The problem is, it doesn’t always come the way we expect or the way we would choose. God doesn’t follow our scripts. And sometimes we forget that our priorities are not necessarily God’s priorities – after, all, we don’t see the whole picture. We hold to our wishes and try to call them hope.
But part of Hope is the letting go of our wishes. And the willingness to trust God, the loving father, whose compassion never fails, to trust God to do what is right for us in the context of all humanity and all time. To believe as it says in V28 “in all things God works for the good of those who love him, who have been called according to his purpose”
Trusting is not an easy thing to do. That’s why we remember all of God’s providences like the Puritans did. Their remembering didn’t mean they were without doubt, as a matter of fact, they might have been relying on their “habit of faith”. You know, that point where you’re beyond actually hoping or trusting; but you make a decision to continue to remember God’s faithfulness. To believe that if God is for us none can successfully be against us.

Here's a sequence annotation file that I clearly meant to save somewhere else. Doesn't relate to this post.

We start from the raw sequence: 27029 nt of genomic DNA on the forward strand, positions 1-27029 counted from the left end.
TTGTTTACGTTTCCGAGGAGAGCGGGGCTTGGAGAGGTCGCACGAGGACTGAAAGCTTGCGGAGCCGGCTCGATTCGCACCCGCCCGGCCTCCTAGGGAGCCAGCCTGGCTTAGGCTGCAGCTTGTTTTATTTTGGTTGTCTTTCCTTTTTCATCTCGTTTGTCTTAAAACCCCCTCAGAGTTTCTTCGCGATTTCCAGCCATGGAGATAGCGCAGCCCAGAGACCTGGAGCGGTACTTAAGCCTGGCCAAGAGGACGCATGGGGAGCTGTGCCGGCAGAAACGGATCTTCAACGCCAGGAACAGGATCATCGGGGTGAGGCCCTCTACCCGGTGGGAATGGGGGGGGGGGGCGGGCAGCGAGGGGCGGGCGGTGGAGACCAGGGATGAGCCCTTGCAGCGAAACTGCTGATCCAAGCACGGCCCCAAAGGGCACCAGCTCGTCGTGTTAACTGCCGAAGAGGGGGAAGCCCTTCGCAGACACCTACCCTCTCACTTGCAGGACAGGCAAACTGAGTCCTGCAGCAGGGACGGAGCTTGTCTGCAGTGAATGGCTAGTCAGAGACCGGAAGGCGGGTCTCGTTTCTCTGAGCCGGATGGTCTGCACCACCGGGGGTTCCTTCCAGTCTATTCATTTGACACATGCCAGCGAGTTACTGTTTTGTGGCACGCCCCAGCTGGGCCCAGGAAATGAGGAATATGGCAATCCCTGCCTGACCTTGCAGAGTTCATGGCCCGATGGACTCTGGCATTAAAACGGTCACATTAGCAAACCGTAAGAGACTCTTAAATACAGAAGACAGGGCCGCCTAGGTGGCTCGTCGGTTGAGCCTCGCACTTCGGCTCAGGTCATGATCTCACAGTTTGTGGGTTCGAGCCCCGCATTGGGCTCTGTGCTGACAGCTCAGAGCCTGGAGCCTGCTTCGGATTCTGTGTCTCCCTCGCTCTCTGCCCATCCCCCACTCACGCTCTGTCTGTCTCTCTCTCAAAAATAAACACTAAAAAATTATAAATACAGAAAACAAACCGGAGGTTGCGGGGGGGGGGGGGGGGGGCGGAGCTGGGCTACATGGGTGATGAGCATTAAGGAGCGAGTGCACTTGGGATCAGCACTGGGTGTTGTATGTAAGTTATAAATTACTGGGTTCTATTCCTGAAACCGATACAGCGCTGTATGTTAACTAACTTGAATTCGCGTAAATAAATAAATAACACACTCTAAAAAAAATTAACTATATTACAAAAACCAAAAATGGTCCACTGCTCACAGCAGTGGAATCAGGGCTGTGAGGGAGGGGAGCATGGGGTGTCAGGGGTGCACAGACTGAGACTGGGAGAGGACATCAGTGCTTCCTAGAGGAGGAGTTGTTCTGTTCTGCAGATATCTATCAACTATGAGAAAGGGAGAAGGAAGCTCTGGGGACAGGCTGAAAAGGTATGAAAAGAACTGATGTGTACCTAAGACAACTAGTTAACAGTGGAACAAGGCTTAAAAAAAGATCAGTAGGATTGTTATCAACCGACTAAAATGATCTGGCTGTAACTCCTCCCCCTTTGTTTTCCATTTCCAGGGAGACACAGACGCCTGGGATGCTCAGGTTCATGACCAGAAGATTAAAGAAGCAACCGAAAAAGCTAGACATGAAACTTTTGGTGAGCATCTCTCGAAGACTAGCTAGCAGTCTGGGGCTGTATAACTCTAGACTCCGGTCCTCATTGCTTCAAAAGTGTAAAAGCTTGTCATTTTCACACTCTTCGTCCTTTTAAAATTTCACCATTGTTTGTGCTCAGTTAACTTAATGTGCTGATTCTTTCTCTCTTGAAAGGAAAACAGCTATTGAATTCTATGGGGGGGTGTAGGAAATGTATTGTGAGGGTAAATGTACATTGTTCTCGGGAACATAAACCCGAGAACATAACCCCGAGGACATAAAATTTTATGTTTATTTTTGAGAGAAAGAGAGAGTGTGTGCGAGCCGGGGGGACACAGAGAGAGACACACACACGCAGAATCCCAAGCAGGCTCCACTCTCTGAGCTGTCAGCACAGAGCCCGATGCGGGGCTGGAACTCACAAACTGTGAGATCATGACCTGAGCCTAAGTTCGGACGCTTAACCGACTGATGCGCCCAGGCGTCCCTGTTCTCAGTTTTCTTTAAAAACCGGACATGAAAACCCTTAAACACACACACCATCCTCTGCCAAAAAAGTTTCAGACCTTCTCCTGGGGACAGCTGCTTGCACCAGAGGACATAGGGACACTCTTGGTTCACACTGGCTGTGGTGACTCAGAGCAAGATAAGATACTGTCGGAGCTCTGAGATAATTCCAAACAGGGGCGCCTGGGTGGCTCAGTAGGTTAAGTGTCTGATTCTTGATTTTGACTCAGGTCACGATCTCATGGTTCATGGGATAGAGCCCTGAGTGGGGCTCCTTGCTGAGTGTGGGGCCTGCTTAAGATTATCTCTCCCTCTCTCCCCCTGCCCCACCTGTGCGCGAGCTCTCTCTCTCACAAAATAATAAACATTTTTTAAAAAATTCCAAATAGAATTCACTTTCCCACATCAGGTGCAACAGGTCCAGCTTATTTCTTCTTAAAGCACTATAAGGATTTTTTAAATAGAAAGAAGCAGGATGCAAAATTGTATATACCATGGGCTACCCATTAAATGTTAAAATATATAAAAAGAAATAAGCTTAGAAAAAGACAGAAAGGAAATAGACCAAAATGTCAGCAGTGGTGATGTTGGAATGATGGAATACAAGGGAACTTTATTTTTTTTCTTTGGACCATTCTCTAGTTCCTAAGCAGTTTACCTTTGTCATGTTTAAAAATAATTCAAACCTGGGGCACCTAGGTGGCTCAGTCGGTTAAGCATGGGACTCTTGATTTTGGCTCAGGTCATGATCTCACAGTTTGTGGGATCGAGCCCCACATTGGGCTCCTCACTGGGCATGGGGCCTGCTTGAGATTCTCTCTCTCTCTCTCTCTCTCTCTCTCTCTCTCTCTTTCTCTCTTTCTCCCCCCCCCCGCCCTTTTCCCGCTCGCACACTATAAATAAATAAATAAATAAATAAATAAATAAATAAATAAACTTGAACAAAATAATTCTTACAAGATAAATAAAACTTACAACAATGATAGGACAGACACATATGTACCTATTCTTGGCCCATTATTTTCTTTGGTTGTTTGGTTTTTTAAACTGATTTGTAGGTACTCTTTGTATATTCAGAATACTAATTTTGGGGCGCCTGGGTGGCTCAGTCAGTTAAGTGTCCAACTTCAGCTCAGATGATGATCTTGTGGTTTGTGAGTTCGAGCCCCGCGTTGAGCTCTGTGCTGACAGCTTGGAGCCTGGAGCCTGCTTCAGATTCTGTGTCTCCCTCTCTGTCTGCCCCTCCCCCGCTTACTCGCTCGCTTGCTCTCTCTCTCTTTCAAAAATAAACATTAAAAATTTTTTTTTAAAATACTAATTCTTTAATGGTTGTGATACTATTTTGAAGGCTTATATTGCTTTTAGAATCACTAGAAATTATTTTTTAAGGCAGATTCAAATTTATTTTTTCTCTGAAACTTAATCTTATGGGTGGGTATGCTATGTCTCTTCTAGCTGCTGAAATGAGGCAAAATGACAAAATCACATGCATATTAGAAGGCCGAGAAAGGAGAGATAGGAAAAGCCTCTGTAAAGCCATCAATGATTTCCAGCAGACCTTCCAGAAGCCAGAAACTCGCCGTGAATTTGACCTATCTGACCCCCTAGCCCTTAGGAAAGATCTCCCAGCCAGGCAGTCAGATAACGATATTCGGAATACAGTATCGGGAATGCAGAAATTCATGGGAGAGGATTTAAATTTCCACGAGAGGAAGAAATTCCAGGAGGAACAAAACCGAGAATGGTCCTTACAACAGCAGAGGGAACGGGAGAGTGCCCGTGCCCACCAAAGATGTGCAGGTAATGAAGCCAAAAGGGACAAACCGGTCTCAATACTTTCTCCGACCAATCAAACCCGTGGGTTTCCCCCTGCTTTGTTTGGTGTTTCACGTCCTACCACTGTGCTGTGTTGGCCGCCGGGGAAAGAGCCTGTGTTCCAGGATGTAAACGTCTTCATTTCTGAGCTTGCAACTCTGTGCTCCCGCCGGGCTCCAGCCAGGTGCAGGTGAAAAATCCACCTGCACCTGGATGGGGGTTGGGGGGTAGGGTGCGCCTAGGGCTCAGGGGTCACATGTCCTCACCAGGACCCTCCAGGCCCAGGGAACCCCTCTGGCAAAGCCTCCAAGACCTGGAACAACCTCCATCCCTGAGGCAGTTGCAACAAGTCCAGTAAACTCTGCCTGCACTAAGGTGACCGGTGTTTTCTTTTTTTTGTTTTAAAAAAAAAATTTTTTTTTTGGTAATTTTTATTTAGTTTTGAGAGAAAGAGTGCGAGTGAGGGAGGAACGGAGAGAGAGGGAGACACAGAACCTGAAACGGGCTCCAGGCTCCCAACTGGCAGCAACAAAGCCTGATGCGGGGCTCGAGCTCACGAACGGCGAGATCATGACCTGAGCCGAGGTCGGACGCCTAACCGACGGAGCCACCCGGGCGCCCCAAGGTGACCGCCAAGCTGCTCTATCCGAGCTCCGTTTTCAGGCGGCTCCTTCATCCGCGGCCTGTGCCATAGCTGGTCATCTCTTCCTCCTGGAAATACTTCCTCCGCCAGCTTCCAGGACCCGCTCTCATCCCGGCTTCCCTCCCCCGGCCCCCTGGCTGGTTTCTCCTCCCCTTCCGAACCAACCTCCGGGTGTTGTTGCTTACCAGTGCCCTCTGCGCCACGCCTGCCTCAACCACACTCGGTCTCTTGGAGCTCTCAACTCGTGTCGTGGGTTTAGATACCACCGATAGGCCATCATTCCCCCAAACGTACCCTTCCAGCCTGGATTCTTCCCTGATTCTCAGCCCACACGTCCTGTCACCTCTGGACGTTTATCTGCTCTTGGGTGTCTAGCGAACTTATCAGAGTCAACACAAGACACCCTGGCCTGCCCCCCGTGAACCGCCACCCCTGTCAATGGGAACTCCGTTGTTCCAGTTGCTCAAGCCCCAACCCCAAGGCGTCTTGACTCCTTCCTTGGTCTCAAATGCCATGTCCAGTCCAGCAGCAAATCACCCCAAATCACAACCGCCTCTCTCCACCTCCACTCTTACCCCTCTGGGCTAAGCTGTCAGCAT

All our answers, all our theology is an just attempt to confess what we believe, not to explain how it works. So we wait on the Lord. And the Lord is good to those who wait, his compassions are new every day. Because we need help everyday. God gives us the faith to wait. God gives us hope.
Life isn’t always what we want or what we think it ought to be. We can’t truthfully say we understand why rotten things happen. Some times we don’t like the place we’re in. But we remember who is in control. Who is the Lord of the universe and of our lives. And we can remember what that God has done for us in the past. By remembering the past providences of God we are free to trust our lives to him even when we don’t understand. We’re free to say “I don’t know what’s going on, but I know I can trust God to come through this time, because I remember how God has come through for me before.” In all things we are conquerors – not because it turns out the way we want, but because we are in Christ Jesus.